Every Christmas, we are confronted with images of a manger, a little baby, loving parents, a few vague men in the background, an angel or two and a collection of miscellaneous farm animals. Otherwise known as the nativity scene. Of course, the baby in the manger is the central character, but one other person gets nearly as much attention. The virgin Mary gets nearly as much attention as the baby Jesus.
In our day of sexual freedom, being a virgin is not generally considered a praiseworthy thing. To identify someone as “the virgin Charlene” would most likely be viewed as an slur. So why do we call Mary “the virgin”?
The answer to this question is found in Biblical prophecy, in the angelic pronouncement and in the character of Jesus. Over 700 years before Jesus was born, the prophet Isaiah wrote, “Behold, a virgin shall conceive, and bear a son, and shall call his name Immanuel.” (Isaiah 7:14) The prophecy of a virgin birth is one of many prophecies in the book of Isaiah that describe the coming Messiah. God promised through Isaiah that the sign of the Messiah will be a son born of a woman who had never entered into sexual relations with a man.
About nine months before Jesus birth angels visited the loving parents from the nativity, Mary and Joseph. Luke 1 describes the angelic visit to Mary. The angel declared to her that she was going to give birth to a son. Mary responded with a pertinent question, “How shall this be, seeing I know not a man?” “Know not” means “never had sexual intercourse.” Since Mary understood the process by which children are conceived, her question is very logical. Mary, being a virgin, knew she could not have a baby. The angel goes on to explain that God’s power would cause Mary to miraculously conceive a child without any human father.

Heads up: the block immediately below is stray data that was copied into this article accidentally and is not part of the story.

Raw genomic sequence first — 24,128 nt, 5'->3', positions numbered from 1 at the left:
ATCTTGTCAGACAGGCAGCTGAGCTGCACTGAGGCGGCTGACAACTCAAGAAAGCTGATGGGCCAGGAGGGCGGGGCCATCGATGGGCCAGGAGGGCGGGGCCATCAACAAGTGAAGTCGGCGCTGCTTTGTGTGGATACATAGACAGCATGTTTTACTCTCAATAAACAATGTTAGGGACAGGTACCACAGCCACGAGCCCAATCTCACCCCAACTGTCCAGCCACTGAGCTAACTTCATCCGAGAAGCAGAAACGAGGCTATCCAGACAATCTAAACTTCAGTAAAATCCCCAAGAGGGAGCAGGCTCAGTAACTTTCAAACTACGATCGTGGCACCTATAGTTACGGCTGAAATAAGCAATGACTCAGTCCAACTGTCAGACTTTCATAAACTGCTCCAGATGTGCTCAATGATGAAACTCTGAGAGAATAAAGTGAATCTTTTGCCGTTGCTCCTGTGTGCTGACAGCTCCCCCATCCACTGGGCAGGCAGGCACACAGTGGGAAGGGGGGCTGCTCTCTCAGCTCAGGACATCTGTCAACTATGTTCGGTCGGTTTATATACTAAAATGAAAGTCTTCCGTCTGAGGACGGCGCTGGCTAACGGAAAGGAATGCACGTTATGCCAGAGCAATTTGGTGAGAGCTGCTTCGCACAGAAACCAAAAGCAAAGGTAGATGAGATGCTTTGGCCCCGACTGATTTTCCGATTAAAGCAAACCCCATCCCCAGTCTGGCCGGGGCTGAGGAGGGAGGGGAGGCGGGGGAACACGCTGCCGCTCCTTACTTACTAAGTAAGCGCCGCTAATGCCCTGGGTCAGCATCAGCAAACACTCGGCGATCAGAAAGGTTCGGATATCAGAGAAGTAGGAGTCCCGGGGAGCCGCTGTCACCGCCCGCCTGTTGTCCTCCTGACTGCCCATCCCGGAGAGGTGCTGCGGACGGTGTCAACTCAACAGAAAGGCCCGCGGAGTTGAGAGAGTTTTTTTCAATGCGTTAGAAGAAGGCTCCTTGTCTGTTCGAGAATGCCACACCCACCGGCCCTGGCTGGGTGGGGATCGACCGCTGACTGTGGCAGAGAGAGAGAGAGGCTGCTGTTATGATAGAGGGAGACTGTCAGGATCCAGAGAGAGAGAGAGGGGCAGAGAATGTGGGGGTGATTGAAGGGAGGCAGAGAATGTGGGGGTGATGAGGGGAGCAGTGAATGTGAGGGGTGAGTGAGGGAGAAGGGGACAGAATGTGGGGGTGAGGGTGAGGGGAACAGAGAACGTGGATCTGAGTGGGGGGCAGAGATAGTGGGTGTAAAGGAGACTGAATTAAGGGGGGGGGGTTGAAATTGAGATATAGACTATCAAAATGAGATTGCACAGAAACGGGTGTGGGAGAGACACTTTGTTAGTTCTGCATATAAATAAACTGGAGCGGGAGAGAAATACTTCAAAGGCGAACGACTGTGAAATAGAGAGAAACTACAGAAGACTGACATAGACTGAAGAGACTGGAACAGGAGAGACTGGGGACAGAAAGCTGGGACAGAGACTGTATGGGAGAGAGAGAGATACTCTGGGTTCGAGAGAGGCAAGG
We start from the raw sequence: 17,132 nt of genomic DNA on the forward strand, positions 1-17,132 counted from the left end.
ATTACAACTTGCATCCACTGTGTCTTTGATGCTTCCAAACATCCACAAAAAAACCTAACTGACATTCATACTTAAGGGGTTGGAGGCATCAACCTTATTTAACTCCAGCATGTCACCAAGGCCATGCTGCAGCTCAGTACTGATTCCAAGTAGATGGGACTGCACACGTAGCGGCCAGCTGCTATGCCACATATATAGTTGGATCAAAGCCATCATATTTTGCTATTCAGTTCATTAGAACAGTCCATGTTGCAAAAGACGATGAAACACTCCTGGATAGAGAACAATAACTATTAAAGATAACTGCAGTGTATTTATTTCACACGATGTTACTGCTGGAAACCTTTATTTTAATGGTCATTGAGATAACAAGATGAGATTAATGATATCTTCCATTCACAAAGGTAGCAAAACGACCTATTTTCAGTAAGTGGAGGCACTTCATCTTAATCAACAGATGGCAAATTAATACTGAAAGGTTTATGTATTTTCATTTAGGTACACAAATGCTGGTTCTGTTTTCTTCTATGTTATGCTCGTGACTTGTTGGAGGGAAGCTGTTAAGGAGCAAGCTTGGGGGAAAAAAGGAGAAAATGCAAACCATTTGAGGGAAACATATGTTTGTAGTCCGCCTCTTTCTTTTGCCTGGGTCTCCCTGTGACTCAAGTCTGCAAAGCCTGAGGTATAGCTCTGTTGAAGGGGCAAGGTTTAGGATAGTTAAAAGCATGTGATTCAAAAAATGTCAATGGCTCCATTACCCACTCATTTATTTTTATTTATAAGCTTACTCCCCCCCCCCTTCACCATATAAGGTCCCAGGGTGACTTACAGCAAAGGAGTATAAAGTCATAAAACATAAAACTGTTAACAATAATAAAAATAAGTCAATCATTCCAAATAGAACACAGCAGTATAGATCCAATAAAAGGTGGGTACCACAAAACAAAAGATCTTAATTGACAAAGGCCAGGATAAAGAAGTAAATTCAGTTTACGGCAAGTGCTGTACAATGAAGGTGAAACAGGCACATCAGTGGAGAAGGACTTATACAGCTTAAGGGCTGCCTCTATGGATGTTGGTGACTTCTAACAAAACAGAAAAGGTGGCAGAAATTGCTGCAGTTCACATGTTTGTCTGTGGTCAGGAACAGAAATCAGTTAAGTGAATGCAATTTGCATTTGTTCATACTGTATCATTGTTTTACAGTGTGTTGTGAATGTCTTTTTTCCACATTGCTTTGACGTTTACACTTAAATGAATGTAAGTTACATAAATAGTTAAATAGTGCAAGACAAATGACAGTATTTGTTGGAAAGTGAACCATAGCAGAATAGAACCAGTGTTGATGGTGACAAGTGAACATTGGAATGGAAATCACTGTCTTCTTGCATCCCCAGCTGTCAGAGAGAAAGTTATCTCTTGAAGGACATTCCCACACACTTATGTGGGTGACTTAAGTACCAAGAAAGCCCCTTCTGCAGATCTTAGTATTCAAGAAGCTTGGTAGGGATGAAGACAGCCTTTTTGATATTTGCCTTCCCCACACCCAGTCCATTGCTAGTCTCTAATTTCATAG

Matthew 1 tells of the angelic visit to Joseph. When Joseph discovered Mary was pregnant he intended intent to call off their impending wedding. Before he could act on his intention the angel declared that Mary was not pregnant through on immoral action, but “that which is conceived in her is of the Holy Ghost.” The angels declared that Jesus was conceived in the womb of a virgin.
Mary’s virginity is not important for Mary’s sake, but to show the character of Jesus. Mary later conceived other children through natural means. Mary did not remain a perpetual virgin. Her virginity at the birth of Jesus is of importance because of what it says about Jesus. Jesus is God who became human, but He became man without taking on Himself the sin nature. Romans 5 teaches that sin has passed to all men from Adam. The implication is that the sin nature is passed from one generation to the next by the father. For Jesus to be born without sion, he must have been born without a human father.
Through Mary God kept His Word to give His people an unmistakeable sign of the coming of His Messiah. Mary is important because her lack of sexual contact makes plain that the child born of her was not Joseph’s or any other man’s. Mary’s viriginity leaves no room for the baby Jesus to be anything but the Son of God.